Watching each and every one of us strive for perfection, seeing how every musician gets a product they can use to express themselves – it’s fantastic!
When I get to work in the mornings, I enter a world that to my mind couldn’t be any more beautiful. There are all those different kinds of materials, just waiting to be formed into a unique piano. There are the people working with passionate dedication to prepare or complete each singular item. There are the action and acoustic assembly inside each instrument, which modulate sound to create something truly special. When we get musicians visiting who sit down at a piano and just let their fingers dance across the keys, those are the moments that show me: what you’re doing here as a piano maker and product designer is living your dream!
I’m fortunate to be involved in lots of things here at Niendorf. There’s the design work, I’m head of production, there’s material procurement, some admin and of course tuning and voicing. What I really love about this job is that I get to put absolutely everything I learnt in master training to use here. I get to design, to realise my own ideas and put my own finish on things. And if you’ve ever compared our pianos with others, you’ll have seen it: Niendorf pianos are different. Our level of craftsmanship is especially high.
I always dreamt of building wooden instruments. Is was pure coincidence that I ended up with an internship at Blüthner, where I was introduced to the intricacies of vertical and grand pianos. The many different steps involved in making a piano delighted me. As an intern, I worked in the joinery, was able to experiment a lot with paints in the paintshop, learnt about the strings and action. I was even allowed to take apart an old grand that was brought in for repairs. It was back then that I first understood how many different fields of work are involved in piano making, how diverse it is. I realised then that this was the profession I wanted to learn. I was convinced it would never become boring, so I took up an apprenticeship.
After five-and-a-half years of working as a journeyman, I wanted to delve deeper. I began asking myself why are the strings calculated the way they are? Why is the acoustic assembly designed that way? Why are they distinct to each instrument? How does this affect the sound? How do you calculate and fit the action?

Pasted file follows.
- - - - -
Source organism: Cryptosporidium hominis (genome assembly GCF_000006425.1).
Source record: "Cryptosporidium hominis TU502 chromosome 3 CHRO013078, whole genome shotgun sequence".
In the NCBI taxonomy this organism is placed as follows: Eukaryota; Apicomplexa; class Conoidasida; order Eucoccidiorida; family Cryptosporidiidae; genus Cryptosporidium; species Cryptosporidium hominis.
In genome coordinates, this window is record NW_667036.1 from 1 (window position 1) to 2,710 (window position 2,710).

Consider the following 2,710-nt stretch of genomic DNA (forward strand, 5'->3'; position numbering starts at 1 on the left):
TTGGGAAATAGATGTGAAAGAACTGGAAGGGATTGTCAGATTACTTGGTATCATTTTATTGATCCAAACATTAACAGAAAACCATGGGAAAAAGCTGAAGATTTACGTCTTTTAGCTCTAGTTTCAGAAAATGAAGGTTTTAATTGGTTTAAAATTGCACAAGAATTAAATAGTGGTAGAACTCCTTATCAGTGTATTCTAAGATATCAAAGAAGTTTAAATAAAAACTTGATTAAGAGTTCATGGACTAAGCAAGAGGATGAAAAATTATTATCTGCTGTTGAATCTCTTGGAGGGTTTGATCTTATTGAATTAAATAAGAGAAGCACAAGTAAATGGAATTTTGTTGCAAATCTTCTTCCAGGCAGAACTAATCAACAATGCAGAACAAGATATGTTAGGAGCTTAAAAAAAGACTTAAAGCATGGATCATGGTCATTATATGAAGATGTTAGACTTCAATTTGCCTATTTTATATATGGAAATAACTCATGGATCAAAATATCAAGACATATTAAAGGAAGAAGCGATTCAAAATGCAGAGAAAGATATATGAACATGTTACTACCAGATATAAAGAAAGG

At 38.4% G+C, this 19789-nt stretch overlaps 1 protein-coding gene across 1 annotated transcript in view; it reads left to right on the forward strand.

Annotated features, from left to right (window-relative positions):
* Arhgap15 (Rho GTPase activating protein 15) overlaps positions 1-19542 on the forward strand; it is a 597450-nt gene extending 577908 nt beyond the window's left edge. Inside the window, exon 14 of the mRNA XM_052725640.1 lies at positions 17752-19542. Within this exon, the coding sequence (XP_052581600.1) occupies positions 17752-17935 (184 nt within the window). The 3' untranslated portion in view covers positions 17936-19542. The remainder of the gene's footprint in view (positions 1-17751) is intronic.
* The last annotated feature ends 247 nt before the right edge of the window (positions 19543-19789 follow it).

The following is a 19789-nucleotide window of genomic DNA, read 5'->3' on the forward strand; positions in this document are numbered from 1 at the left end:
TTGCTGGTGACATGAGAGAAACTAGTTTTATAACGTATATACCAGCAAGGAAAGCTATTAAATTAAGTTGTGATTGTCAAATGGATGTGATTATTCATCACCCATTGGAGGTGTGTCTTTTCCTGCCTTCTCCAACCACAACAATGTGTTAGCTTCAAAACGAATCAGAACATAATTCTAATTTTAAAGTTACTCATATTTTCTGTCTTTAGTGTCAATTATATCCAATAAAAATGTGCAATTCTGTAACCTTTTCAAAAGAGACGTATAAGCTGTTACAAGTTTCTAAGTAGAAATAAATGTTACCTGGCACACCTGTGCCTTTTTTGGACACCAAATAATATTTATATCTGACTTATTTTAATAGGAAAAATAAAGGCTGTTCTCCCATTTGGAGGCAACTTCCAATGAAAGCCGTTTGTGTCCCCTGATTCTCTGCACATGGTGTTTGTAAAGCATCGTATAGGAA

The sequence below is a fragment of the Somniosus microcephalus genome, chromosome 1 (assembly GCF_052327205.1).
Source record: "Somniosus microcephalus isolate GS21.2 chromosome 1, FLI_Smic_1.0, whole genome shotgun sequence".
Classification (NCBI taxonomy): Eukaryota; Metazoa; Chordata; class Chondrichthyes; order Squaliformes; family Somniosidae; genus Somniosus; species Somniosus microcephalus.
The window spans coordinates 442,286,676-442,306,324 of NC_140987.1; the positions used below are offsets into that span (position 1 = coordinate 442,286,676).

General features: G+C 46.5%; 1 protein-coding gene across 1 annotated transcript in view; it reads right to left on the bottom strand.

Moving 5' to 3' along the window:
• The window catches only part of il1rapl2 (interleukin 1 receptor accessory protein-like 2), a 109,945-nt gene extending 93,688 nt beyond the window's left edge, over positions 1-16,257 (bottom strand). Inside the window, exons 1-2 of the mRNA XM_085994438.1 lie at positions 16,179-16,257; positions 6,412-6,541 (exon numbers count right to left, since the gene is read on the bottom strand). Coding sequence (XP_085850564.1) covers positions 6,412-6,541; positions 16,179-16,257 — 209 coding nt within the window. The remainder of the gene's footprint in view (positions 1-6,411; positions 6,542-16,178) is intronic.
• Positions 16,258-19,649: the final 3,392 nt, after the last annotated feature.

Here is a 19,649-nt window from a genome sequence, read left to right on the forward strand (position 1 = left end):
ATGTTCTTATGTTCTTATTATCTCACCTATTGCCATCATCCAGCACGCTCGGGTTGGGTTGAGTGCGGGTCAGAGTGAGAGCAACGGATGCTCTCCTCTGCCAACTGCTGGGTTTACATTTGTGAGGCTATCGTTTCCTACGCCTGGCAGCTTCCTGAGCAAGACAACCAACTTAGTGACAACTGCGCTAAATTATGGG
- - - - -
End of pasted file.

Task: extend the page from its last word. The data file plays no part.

That decided it, really: I would train as a master. No sooner said than done! I also enjoyed a side benefit in that master training includes an in-depth history of piano making. Which was really exciting!
Of course, music itself is also important to me. Like most people, I often have music on in the background. But I also really like consciously listening to music. I love getting to understand how musicians play. I’m a big jazz fan, for instance. When I hear a musician play a great solo, I like to try and understand the musical progression, discover the idea behind it, find out what the musician is trying to express. I’m generally fascinated by the entire creative process that goes into a piece of music. When you play music yourself, you develop a special sensitivity to music, which can always be interpreted in more than one way. I love exploring a piece of music, interpreting it, understanding the musician’s intent. It’s always exciting, but sometimes it can also be quite serious or even funny.
Watching people play on our vertical and grand pianos is quite similar. I believe the instruments can produce a form of liberation. People say they allow their thoughts to flow freely and let them relax. I think they create joy – the simple joy of making music, of delighting others, of expressing yourself. Music helps us deal with our own emotions. What it comes down to is passion, which we can express wonderfully through music. My passion kindles with vertical and grand pianos, tying them in a very special way into my sense of music.